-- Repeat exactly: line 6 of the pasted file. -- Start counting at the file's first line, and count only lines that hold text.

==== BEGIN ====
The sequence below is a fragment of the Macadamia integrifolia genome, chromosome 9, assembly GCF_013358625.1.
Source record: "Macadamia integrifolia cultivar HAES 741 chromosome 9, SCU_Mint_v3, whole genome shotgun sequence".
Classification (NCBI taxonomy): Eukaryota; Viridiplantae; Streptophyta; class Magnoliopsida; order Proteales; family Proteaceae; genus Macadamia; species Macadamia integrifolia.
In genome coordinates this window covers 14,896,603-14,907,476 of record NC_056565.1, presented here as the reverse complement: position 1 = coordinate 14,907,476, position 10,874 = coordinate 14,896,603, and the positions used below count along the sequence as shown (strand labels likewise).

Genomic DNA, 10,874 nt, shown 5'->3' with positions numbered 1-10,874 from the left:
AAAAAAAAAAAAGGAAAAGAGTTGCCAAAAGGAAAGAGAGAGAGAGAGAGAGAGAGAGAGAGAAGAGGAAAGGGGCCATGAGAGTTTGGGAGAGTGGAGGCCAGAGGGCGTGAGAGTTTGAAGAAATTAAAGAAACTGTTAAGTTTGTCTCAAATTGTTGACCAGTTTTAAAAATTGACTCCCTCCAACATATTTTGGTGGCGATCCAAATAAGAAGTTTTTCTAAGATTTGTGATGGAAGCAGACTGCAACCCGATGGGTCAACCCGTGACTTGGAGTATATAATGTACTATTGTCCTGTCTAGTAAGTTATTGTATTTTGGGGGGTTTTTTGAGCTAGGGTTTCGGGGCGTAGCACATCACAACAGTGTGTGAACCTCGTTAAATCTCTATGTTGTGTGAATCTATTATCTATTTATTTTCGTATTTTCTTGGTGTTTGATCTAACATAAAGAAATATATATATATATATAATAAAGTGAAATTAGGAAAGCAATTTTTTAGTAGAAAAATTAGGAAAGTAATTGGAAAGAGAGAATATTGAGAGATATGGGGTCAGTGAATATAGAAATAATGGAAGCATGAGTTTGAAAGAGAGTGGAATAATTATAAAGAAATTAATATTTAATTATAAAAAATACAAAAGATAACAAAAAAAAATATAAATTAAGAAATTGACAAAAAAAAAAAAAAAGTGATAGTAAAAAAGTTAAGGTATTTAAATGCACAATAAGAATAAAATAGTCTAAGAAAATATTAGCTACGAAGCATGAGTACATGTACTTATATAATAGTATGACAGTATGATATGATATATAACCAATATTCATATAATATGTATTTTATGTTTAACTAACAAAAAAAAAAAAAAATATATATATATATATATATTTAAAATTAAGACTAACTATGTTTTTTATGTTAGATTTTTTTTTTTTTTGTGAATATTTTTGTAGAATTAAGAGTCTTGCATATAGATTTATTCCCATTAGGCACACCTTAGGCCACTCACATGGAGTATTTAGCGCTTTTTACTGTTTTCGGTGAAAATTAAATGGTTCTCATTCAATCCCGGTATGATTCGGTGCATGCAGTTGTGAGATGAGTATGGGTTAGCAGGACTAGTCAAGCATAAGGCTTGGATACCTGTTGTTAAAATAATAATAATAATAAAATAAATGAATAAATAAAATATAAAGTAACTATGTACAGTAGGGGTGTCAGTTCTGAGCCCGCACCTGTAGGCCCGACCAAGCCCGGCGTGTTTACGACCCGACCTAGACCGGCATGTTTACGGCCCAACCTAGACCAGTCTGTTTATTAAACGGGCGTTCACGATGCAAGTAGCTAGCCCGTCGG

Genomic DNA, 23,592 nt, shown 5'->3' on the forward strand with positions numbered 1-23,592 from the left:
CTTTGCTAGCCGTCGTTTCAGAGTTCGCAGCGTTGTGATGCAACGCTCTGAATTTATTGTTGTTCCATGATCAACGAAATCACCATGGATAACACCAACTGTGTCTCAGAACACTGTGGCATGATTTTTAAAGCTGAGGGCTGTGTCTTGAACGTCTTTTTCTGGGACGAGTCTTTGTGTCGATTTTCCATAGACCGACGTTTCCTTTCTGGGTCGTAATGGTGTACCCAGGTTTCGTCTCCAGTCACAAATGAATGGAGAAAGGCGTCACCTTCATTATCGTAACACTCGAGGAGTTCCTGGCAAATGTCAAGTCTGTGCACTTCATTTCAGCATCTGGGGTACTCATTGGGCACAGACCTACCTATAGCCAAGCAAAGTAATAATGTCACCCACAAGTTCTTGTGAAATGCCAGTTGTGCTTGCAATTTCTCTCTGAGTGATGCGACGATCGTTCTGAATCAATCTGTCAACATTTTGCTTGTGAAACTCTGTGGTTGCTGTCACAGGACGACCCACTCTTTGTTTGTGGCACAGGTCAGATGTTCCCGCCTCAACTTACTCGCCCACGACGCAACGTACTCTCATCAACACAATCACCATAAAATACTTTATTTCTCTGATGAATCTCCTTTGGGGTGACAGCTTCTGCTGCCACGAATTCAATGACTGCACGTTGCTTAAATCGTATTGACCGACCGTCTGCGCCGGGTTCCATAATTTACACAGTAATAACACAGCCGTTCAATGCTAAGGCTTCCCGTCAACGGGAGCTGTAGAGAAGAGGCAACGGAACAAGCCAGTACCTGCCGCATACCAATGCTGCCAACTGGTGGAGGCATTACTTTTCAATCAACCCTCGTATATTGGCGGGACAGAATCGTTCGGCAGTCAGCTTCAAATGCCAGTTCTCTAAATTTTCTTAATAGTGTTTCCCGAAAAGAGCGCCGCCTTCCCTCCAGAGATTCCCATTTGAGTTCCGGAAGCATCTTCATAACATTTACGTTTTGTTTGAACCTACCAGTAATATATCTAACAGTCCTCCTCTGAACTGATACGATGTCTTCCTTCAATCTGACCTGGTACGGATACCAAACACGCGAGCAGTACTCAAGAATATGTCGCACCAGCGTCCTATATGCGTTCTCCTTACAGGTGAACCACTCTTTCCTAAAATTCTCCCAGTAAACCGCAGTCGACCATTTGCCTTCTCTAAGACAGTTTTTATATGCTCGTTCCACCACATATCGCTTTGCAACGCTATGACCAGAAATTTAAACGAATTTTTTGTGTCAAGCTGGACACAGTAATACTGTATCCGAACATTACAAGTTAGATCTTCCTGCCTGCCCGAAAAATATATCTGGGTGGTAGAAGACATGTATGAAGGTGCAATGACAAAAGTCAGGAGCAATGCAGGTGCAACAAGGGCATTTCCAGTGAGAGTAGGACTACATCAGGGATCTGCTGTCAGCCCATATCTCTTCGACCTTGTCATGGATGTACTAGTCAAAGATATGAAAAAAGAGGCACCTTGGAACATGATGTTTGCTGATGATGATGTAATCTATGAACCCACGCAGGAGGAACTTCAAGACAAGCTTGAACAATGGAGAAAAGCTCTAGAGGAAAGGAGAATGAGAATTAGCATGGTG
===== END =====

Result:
AAAAAAAAAAAAGGAAAAGAGTTGCCAAAAGGAAAGAGAGAGAGAGAGAGAGAGAGAGAGAGAAGAGGAAAGGGGCCATGAGAGTTTGGGAGAGTGGAGGCCAGAGGGCGTGAGAGTTTGAAGAAATTAAAGAAACTGTTAAGTTTGTCTCAAATTGTTGACCAGTTTTAAAAATTGACTCCCTCCAACATATTTTGGTGGCGATCCAAATAAGAAGTTTTTCTAAGATTTGTGATGGAAGCAGACTGCAACCCGATGGGTCAACCCGTGACTTGGAGTATATAATGTACTATTGTCCTGTCTAGTAAGTTATTGTATTTTGGGGGGTTTTTTGAGCTAGGGTTTCGGGGCGTAGCACATCACAACAGTGTGTGAACCTCGTTAAATCTCTATGTTGTGTGAATCTATTATCTATTTATTTTCGTATTTTCTTGGTGTTTGATCTAACATAAAGAAATATATATATATATATAATAAAGTGAAATTAGGAAAGCAATTTTTTAGTAGAAAAATTAGGAAAGTAATTGGAAAGAGAGAATATTGAGAGATATGGGGTCAGTGAATATAGAAATAATGGAAGCATGAGTTTGAAAGAGAGTGGAATAATTATAAAGAAATTAATATTTAATTATAAAAAATACAAAAGATAACAAAAAAAAATATAAATTAAGAAATTGACAAAAAAAAAAAAAAAGTGATAGTAAAAAAGTTAAGGTATTTAAATGCACAATAAGAATAAAATAGTCTAAGAAAATATTAGCTACGAAGCATGAGTACATGTACTTATATAATAGTATGACAGTATGATATGATATATAACCAATATTCATATAATATGTATTTTATGTTTAACTAACAAAAAAAAAAAAAAATATATATATATATATATATTTAAAATTAAGACTAACTATGTTTTTTATGTTAGATTTTTTTTTTTTTTGTGAATATTTTTGTAGAATTAAGAGTCTTGCATATAGATTTATTCCCATTAGGCACACCTTAGGCCACTCACATGGAGTATTTAGCGCTTTTTACTGTTTTCGGTGAAAATTAAATGGTTCTCATTCAATCCCGGTATGATTCGGTGCATGCAGTTGTGAGATGAGTATGGGTTAGCAGGACTAGTCAAGCATAAGGCTTGGATACCTGTTGTTAAAATAATAATAATAATAAAATAAATGAATAAATAAAATATAAAGTAACTATGTACAGTAGGGGTGTCAGTTCTGAGCCCGCACCTGTAGGCCCGACCAAGCCCGGCGTGTTTACGACCCGACCTAGACCGGCATGTTTACGGCCCAACCTAGACCAGTCTGTTTATTAAACGGGCGTTCACGATGCAAGTAGCTAGCCCGTCGG